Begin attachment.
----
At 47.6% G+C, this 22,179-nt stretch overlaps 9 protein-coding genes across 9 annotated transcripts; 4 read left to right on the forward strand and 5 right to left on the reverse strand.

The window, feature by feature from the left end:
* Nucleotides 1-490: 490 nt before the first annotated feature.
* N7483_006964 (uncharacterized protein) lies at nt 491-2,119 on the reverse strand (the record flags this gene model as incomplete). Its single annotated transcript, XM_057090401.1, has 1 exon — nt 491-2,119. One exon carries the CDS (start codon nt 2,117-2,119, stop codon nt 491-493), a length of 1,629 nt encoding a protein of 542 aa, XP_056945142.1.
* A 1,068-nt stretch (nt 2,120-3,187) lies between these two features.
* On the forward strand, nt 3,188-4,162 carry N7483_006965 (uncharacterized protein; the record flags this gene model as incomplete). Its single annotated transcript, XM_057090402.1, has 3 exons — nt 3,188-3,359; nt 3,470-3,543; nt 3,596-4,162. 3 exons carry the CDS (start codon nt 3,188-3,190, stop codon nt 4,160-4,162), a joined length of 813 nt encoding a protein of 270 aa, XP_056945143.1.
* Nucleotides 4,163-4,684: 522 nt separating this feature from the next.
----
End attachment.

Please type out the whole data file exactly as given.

At 47.6% G+C, this 22,179-nt stretch overlaps 9 protein-coding genes across 9 annotated transcripts; 4 read left to right on the forward strand and 5 right to left on the reverse strand.

The window, feature by feature from the left end:
* Nucleotides 1-490: 490 nt before the first annotated feature.
* N7483_006964 (uncharacterized protein) lies at nt 491-2,119 on the reverse strand (the record flags this gene model as incomplete). Its single annotated transcript, XM_057090401.1, has 1 exon — nt 491-2,119. One exon carries the CDS (start codon nt 2,117-2,119, stop codon nt 491-493), a length of 1,629 nt encoding a protein of 542 aa, XP_056945142.1.
* A 1,068-nt stretch (nt 2,120-3,187) lies between these two features.
* On the forward strand, nt 3,188-4,162 carry N7483_006965 (uncharacterized protein; the record flags this gene model as incomplete). Its single annotated transcript, XM_057090402.1, has 3 exons — nt 3,188-3,359; nt 3,470-3,543; nt 3,596-4,162. 3 exons carry the CDS (start codon nt 3,188-3,190, stop codon nt 4,160-4,162), a joined length of 813 nt encoding a protein of 270 aa, XP_056945143.1.
* Nucleotides 4,163-4,684: 522 nt separating this feature from the next.